Some cases of severe migraine may be effectively treated by closing a hole in the heart, research suggests.
One in 10 Britons suffer migraines
Studies have indicated a strong link between migraine
with aura - the type associated with bright flashing lights - and a
hole in the heart.
Scientists found surgical repair of the defect cut the severity of migraine attacks by 37%.
Details of the study, led by doctors in London and Shrewsbury, were presented to the American College of Cardiology.
PATENT FORAMEN OVALE
A flap or valve-like opening in the wall between the two upper (atrial) chambers of the heart
It is frequently found before birth, but seals shut in about 80% of people
When pressure is created inside the chest - for
instance by coughing - the flap can open, allowing blood to flow in
This can allow blood to bypass the filtering system of the lungs
If debris is present in the blood, such as small
blood clots, it can pass through the left atrium and lodge in the
brain, causing a stroke
Around one in ten in the UK suffer from migraines - more than diabetes, asthma and epilepsy combined.
A migraine is a severe headache often accompanied by bright flashing lights in front of the eyes and long periods of sickness.
There is currently no cure for the condition. Some
sufferers struggle by with available drug treatments, but for many it
seriously affects their ability to live a normal life.
A hole in the heart, known technically as a patent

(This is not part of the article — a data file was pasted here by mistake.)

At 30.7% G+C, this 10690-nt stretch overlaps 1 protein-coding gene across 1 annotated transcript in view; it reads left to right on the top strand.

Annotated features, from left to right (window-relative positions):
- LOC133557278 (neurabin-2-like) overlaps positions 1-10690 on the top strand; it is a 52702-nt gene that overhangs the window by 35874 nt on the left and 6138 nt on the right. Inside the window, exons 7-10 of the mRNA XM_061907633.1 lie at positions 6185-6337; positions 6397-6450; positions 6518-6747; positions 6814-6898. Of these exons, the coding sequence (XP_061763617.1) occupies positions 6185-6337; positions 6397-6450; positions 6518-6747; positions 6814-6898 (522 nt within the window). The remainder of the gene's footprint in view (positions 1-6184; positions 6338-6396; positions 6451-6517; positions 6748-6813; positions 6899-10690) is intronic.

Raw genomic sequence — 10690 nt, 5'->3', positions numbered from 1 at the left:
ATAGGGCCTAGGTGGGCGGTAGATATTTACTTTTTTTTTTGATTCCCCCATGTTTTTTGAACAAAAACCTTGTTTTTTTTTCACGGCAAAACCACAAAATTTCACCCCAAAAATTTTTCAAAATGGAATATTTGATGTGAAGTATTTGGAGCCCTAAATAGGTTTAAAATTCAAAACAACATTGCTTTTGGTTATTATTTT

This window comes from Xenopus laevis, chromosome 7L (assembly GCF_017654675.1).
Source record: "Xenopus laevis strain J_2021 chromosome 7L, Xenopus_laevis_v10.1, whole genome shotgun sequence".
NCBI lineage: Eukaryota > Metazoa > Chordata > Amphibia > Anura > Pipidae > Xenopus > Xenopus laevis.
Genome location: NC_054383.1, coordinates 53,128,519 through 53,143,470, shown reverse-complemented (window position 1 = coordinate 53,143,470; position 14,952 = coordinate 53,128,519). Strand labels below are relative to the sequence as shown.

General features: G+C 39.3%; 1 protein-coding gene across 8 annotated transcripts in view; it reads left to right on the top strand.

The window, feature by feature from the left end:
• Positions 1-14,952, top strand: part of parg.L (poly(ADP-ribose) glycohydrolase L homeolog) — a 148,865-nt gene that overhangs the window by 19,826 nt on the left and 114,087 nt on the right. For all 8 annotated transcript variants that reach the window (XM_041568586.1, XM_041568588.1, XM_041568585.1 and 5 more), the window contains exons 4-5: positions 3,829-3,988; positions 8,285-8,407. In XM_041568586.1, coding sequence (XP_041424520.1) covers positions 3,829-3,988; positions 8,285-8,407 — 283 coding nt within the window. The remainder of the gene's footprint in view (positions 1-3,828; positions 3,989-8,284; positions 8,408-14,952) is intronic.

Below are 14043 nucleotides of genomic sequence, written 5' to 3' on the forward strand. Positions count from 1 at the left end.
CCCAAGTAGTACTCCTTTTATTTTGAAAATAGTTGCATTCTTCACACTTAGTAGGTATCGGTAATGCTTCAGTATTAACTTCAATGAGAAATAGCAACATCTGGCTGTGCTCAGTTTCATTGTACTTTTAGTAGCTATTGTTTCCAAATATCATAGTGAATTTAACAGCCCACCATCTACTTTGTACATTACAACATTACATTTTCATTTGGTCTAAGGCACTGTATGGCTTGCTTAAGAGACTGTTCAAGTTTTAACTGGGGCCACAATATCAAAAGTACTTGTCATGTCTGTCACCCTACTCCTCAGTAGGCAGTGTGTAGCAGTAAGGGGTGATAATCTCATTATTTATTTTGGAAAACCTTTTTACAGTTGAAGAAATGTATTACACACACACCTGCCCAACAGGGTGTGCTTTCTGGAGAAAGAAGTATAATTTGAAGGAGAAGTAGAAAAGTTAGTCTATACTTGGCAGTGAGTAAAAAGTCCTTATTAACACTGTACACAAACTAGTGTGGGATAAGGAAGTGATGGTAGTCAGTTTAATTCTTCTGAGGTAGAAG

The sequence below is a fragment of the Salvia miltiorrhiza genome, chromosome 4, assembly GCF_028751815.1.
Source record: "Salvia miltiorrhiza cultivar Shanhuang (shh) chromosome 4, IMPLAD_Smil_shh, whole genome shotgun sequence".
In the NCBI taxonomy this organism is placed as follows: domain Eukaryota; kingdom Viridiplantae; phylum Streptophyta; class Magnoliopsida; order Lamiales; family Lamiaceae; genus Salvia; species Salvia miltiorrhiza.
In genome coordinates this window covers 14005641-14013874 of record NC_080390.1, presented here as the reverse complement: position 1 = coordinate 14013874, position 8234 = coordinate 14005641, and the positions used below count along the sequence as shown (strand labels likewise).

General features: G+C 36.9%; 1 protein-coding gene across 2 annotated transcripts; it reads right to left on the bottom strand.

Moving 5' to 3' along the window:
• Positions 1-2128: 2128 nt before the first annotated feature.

foramen ovale (PFO), is a minor defect in the wall that separates the
two upper chambers of the heart, the atria.
In most cases it causes no health problems, but can, in a small minority of people, lead to a stroke.
It is also thought that failure completely to filter the blood of impurities in the normal way may result in migraines.
The link was in part discovered after work on divers,
who are more susceptible to decompression sickness - the bends - if
they have a PFO.
Several who had the heart problem fixed, also found their migraines got better.
The latest study screened 432 migraine with aura
patients, and found 24% had a moderate or large PFO - six times greater
than the number found in the general population.
Six months after surgery to repair the defect, patients
reported a 37% reduction in migraine burden - calculated by multiplying
the number of headaches by their length.
In patients who underwent a sham procedure the reduction was just 17%.
The researchers had hoped to achieve a 40% reduction - but argue the results are still significant.
Dr Andrew Dowson, of King's College Hospital, London,
one of the lead researchers, said: "For the first time we can see
trends in a prospective study to suggest that PFO closure may be an
effective way to treat certain types of migraine.
"A reduction in headache burden for a patient with
severe migraine may allow that individual to gain more control and lead
a more fulfilling and productive life.
"The key now will be establishing the criteria that will
help to determine which patients should be referred to the
interventional cardiologist for further treatment."
Anne Turner, of the Migraine Awareness Association,
said: "Migraine is a very individual condition and although we've got
lots of effective treatments available, it is very much a matter of
trial and error to find the one that works for you.
"This study has opened a whole new avenue which may provide a potential answer for some people."
Zoe Willows, 29, from Reading, took part in the trial.
She used to have five or six severe migraine attacks
each month during which she would experience numbness down one side of
her body, blurred vision, and an inability to speak as well as an
Since surgery last July to close the hole in her heart
Zoe has only had one migraine attack - coming out of the operating
theatre immediately after surgery.
She said: "It has changed my life dramatically. I have got so much more energy."